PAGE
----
¾ p. (P. 1091.)
[After March 18, 1605–6]. "My Lord Treasurer was made acquainted with the matter of steel by one Ball.
Afterwards, my Lord Fenton was acquainted with it and imbraced it by means of one Kendal.
His wyf lyeth at the house of one Brabant, an atturney in Milford Lane.
Barkesdal is a merchant in London. He knowes not where he dwels, but his wyf doth.
Sir James Crighton is the party that deales with my Lord Fenton.
He hath a knyfe of this new kind of steele.
He hath acquainted one Mathew a cutler by Fleet Brige with this secret."—Undated.
Endorsed: "Concerning a new invention of steele." ½ p. (130. 178.)
[See H.M.C. Salisbury MSS, Vol. XIX, pp. 393, 394 and 397.]
[? After March 18, 1605–6]. Notes on the different kinds of steel, the uses to which they are put, the variety of tools, instruments and domestic goods manufactured from them, and the expediency of converting certain iron products into steel.—Undated.
Endorsed: "Concerning the differences of steeles." 1 p. (130. 177.)
John Roper to the Earl of Salisbury.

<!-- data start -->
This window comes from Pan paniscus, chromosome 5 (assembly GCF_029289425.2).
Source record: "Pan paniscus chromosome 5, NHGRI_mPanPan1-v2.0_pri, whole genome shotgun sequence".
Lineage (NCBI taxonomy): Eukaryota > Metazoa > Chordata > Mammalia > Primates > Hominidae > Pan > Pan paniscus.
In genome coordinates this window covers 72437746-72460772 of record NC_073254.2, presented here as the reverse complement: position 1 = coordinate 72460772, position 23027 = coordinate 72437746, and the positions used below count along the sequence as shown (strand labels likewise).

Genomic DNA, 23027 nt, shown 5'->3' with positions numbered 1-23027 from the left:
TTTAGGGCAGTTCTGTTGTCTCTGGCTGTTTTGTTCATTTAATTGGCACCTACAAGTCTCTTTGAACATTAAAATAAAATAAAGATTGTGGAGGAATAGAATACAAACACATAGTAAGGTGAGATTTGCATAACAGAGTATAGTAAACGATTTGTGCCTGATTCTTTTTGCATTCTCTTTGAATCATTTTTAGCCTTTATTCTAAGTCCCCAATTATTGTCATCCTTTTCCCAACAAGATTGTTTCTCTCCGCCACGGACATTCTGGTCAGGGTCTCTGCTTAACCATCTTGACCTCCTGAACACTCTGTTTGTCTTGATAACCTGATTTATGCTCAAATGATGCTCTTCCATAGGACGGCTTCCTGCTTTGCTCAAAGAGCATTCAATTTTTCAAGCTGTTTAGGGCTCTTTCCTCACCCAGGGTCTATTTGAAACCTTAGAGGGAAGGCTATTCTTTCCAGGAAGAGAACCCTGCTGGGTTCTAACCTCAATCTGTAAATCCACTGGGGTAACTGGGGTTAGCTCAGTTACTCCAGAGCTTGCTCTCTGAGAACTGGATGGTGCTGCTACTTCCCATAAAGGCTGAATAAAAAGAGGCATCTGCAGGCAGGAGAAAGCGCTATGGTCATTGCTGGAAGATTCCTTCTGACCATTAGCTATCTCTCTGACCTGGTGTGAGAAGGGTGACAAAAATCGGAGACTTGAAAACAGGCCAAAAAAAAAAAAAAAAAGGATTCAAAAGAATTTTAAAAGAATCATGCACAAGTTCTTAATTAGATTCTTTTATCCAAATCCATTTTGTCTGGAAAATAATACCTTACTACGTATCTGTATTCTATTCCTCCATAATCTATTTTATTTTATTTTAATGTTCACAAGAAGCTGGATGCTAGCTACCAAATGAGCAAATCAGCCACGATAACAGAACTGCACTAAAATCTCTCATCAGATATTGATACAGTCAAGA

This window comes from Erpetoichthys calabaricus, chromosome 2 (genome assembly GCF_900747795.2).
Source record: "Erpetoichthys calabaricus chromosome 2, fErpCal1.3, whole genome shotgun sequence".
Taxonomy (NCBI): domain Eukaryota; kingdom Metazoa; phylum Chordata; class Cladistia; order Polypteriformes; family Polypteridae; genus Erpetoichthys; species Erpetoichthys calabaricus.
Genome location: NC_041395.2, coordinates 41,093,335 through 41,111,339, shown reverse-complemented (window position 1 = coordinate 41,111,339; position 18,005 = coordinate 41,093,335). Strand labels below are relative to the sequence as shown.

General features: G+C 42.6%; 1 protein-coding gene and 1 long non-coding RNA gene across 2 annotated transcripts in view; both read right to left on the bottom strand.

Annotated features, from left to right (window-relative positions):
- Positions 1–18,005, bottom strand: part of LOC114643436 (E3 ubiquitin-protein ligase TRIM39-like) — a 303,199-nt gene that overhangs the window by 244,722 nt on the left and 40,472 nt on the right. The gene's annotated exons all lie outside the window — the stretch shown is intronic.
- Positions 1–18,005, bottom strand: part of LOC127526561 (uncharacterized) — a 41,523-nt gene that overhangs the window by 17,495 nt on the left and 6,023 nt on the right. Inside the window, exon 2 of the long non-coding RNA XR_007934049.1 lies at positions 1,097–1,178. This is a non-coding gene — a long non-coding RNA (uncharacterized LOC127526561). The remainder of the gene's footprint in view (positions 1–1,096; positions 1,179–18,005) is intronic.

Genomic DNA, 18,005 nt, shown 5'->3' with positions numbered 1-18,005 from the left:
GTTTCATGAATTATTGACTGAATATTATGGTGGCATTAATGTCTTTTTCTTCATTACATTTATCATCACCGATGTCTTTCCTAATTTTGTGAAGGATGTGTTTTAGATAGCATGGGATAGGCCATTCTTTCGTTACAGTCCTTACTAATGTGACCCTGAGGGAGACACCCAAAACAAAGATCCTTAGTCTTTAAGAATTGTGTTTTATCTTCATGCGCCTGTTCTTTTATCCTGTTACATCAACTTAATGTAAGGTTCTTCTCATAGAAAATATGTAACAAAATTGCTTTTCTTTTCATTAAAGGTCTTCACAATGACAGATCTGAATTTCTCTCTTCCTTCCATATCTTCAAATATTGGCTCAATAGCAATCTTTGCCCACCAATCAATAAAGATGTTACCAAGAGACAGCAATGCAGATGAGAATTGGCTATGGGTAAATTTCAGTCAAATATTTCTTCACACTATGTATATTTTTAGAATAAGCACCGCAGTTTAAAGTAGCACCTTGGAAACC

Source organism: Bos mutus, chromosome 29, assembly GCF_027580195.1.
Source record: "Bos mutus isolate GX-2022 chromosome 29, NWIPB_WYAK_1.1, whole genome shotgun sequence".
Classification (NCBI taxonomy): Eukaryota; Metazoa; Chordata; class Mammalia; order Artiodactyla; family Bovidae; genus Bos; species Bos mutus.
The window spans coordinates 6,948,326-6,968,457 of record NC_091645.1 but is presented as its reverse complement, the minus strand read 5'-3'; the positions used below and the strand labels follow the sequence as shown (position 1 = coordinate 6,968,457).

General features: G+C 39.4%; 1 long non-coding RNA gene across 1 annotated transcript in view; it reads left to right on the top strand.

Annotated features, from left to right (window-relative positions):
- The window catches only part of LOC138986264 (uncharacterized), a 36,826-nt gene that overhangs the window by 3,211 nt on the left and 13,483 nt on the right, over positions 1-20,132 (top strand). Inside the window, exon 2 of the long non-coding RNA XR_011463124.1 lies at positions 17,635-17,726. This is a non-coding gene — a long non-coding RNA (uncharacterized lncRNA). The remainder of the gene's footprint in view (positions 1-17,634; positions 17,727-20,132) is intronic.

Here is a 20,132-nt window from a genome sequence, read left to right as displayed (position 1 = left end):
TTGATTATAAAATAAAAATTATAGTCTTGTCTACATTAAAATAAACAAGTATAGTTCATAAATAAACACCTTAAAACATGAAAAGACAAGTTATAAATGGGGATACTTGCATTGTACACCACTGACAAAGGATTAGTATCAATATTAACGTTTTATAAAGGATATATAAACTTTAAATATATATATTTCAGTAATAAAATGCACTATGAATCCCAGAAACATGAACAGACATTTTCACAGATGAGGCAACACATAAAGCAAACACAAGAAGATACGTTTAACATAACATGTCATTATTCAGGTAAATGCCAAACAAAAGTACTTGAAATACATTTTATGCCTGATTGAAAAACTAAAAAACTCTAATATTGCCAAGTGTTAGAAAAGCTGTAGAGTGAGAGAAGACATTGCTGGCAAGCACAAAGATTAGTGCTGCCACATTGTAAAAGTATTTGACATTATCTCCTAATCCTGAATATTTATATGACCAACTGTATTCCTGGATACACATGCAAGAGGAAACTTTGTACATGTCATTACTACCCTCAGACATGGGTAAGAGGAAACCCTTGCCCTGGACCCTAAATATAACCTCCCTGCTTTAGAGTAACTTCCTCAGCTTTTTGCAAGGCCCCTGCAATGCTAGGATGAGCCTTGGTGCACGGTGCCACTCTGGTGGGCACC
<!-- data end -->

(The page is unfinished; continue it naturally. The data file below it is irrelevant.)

[After March 31, 1606]. Concerning the misdemeanours of John Anderton, Justice of the Peace. When 30 persons committed a burglary in petitioner's house at night time, wounding him and two of his sons, he asked Anderton to assist him in arresting some of the guilty party and disclosed their names and addresses. Anderton refused, and so allowed the criminals to escape. Moreover, when the late Queen Elizabeth died, Anderton and four others "tooke the Bible and service booke out of Leiland church and bestowed them in an alehowse, and thereby hindred the publique service and prayers to God for his Matie, by which recusants taking encouragement twoe masses were said the next Sunday in that towne or parrishe". When a sermon was arranged for St. James Day, in honour of the King's coronation, one hundred people armed with guns entered the church and disturbed the preacher. A complaint was made to Anderton, who declined to punish the offenders. Petitioner adds that all these charges were proved by deposition under the hand of Sir Urien Leigh and other commissioners in the Court of the Star Chamber. He himself is 80 years old, and the prosecution of the case in that court has impoverished him. Besides, Anderton has been able, by means of his influence and wealth, to prevent any date being fixed for the hearing of the case. He requests Salisbury to intervene with the Lord Chancellor that a day be appointed for the examination of the matter in Michaelmas term next.—Undated.